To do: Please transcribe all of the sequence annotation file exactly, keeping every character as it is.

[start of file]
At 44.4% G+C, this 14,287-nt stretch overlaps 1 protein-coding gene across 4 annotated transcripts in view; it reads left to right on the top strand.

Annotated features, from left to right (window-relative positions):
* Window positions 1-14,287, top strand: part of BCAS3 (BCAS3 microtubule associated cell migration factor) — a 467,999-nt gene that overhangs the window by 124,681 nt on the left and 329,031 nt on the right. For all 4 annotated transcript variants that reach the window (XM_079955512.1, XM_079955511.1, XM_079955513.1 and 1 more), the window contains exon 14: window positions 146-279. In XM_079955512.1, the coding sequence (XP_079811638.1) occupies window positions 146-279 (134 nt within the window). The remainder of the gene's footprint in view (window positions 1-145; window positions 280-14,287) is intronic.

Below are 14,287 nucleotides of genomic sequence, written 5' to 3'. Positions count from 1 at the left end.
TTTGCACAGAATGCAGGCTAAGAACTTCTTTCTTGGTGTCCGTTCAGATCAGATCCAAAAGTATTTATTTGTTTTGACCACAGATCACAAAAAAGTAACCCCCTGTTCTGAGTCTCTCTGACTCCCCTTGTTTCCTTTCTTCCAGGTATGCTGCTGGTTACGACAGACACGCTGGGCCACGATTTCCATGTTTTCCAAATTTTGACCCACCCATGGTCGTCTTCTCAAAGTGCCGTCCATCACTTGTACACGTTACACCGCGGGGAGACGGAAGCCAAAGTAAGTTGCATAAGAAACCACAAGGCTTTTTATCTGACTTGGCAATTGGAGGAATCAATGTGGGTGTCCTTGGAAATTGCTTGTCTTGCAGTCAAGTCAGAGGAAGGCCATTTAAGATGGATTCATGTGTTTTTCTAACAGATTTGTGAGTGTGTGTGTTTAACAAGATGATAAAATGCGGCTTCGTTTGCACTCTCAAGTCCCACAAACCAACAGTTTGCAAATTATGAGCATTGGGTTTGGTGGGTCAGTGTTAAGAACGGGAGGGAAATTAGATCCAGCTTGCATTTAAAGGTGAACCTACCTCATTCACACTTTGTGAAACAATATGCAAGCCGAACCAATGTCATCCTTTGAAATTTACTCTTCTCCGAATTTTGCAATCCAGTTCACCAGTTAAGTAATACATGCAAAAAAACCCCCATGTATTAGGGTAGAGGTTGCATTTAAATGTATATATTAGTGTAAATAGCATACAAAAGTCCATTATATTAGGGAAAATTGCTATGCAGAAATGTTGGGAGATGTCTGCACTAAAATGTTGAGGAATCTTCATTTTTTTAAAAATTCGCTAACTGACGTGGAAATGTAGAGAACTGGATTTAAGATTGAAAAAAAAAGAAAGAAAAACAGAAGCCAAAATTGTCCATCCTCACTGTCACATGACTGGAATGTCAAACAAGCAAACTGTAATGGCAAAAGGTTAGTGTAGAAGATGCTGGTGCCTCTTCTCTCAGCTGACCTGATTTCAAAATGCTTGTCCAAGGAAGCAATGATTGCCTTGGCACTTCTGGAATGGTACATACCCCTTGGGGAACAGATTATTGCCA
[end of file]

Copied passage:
At 44.4% G+C, this 14,287-nt stretch overlaps 1 protein-coding gene across 4 annotated transcripts in view; it reads left to right on the top strand.

Annotated features, from left to right (window-relative positions):
* Window positions 1-14,287, top strand: part of BCAS3 (BCAS3 microtubule associated cell migration factor) — a 467,999-nt gene that overhangs the window by 124,681 nt on the left and 329,031 nt on the right. For all 4 annotated transcript variants that reach the window (XM_079955512.1, XM_079955511.1, XM_079955513.1 and 1 more), the window contains exon 14: window positions 146-279. In XM_079955512.1, the coding sequence (XP_079811638.1) occupies window positions 146-279 (134 nt within the window). The remainder of the gene's footprint in view (window positions 1-145; window positions 280-14,287) is intronic.

Below are 14,287 nucleotides of genomic sequence, written 5' to 3'. Positions count from 1 at the left end.
TTTGCACAGAATGCAGGCTAAGAACTTCTTTCTTGGTGTCCGTTCAGATCAGATCCAAAAGTATTTATTTGTTTTGACCACAGATCACAAAAAAGTAACCCCCTGTTCTGAGTCTCTCTGACTCCCCTTGTTTCCTTTCTTCCAGGTATGCTGCTGGTTACGACAGACACGCTGGGCCACGATTTCCATGTTTTCCAAATTTTGACCCACCCATGGTCGTCTTCTCAAAGTGCCGTCCATCACTTGTACACGTTACACCGCGGGGAGACGGAAGCCAAAGTAAGTTGCATAAGAAACCACAAGGCTTTTTATCTGACTTGGCAATTGGAGGAATCAATGTGGGTGTCCTTGGAAATTGCTTGTCTTGCAGTCAAGTCAGAGGAAGGCCATTTAAGATGGATTCATGTGTTTTTCTAACAGATTTGTGAGTGTGTGTGTTTAACAAGATGATAAAATGCGGCTTCGTTTGCACTCTCAAGTCCCACAAACCAACAGTTTGCAAATTATGAGCATTGGGTTTGGTGGGTCAGTGTTAAGAACGGGAGGGAAATTAGATCCAGCTTGCATTTAAAGGTGAACCTACCTCATTCACACTTTGTGAAACAATATGCAAGCCGAACCAATGTCATCCTTTGAAATTTACTCTTCTCCGAATTTTGCAATCCAGTTCACCAGTTAAGTAATACATGCAAAAAAACCCCCATGTATTAGGGTAGAGGTTGCATTTAAATGTATATATTAGTGTAAATAGCATACAAAAGTCCATTATATTAGGGAAAATTGCTATGCAGAAATGTTGGGAGATGTCTGCACTAAAATGTTGAGGAATCTTCATTTTTTTAAAAATTCGCTAACTGACGTGGAAATGTAGAGAACTGGATTTAAGATTGAAAAAAAAAGAAAGAAAAACAGAAGCCAAAATTGTCCATCCTCACTGTCACATGACTGGAATGTCAAACAAGCAAACTGTAATGGCAAAAGGTTAGTGTAGAAGATGCTGGTGCCTCTTCTCTCAGCTGACCTGATTTCAAAATGCTTGTCCAAGGAAGCAATGATTGCCTTGGCACTTCTGGAATGGTACATACCCCTTGGGGAACAGATTATTGCCA